Strategies to help caregivers manage stress

January 15, 2019 in Family Caregiving  •  By Miles Varn, MD
caregiver

If you’re a caregiver for a spouse or partner, child living with a serious illness or chronic condition, or aging parent or family member, you have a lot on your plate. And while taking care of family members who need you can be rewarding, it can also be very stressful. Unfortunately, one thing caregivers often don’t make time for is taking care of themselves and managing that stress. As stress builds, it can not only increase the likelihood of burnout, but also the risk for mental and physical health problems, including depression, anxiety, substance use disorders, heart disease, diabetes, and a weakened immune system.

The signs that stress is taking a toll on your mental and physical health can include:

  • Feeling tired most of the time
  • Insomnia or sleeping significantly more than usual
  • Frequent headaches or aches and pains you didn’t used to have
  • Catching colds and other contagious illnesses more frequently
  • Losing interest in activities you used to enjoy
  • Gaining or losing a noticeable amount of weight
  • A shorter temper or lower frustration level than usual
  • Problems concentrating

Caring for the caregiver

If the stress of caregiving is causing you to experience any of the signs above, these strategies can help you manage your stress and take steps to stay healthy while you care for your loved ones:

  • Ask for help. When most of your time is devoted to caregiving, it can be more difficult to get other important tasks done. Ask family and friends to run errands, cook meals, go grocery shopping, or stay with your loved one so you can have some time to yourself. You may also want to explore respite services, which provide a trained caregiver in your home or outside the home.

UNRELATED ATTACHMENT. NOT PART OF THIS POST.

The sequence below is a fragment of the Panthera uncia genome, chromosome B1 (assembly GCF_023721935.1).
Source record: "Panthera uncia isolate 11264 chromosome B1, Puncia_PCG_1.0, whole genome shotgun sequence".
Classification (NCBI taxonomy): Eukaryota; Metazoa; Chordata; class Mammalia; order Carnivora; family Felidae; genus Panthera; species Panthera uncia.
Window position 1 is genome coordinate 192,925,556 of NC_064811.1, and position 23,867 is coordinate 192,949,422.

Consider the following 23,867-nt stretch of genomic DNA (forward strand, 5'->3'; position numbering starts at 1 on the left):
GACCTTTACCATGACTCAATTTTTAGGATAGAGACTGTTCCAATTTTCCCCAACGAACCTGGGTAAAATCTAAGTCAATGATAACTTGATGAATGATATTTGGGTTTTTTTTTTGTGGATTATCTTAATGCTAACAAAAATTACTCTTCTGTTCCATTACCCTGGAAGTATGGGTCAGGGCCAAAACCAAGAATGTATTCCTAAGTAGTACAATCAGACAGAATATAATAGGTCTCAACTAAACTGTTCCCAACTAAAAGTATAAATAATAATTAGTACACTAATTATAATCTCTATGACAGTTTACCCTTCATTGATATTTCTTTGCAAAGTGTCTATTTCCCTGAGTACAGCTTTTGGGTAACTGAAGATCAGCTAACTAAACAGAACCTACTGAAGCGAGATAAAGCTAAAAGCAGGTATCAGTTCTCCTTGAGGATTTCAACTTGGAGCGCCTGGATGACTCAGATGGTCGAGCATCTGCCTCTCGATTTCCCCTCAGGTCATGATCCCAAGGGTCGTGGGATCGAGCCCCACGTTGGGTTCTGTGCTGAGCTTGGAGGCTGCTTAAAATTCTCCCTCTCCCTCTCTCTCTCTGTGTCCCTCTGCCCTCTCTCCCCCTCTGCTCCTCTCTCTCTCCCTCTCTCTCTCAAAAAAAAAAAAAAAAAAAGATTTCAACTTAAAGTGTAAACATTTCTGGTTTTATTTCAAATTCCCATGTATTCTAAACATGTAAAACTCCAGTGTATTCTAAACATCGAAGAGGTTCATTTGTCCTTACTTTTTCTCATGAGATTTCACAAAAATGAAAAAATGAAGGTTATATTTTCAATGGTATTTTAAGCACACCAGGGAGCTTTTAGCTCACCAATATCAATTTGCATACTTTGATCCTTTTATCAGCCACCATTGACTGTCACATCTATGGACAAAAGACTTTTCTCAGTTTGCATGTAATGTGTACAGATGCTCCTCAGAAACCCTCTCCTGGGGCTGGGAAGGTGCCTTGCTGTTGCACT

• Make time for your health. Stay up to date on check-ups with your doctor and dentist and screenings like mammograms or colonoscopies. If you’re living with a chronic health condition like diabetes, heart disease, or respiratory disease, make sure you take your medications regularly and see your doctor as recommended.
  • Get regular exercise, choose healthy foods, and get enough sleep. Even though your caregiving responsibilities and stress may make you tired and low energy, make exercise a priority. Exercise not only helps diffuse stress it also helps you build strength and endurance and keep your heart, muscles, and joints healthier. Taking part in just 30 minutes of physical activity a day will help and you can break it up into three 10 minute segments and still reap the same health benefits. While takeout or skipping meals can be tempting when you’re tired and stressed, eating a diet rich in fruits and vegetables, healthy proteins and fats, and fiber helps boost your immune system, increases your energy level, and can prevent the health problems that frequent fast food can cause like weight gain and higher cholesterol and blood sugar levels. Don’t skimp on sleep to try to get more done. Try to get about eight hours of sleep a night. If you’re having trouble sleeping, talk with your doctor and try relaxation techniques like meditation or breathing exercises.
  • Stay connected. Staying in touch with friends and family, whether by getting together for a chat or a short walk or just talking on the phone regularly, can provide important emotional support and lower the risk of depression and anxiety. You may also want to join a caregiver support group in your community.

 

 

 

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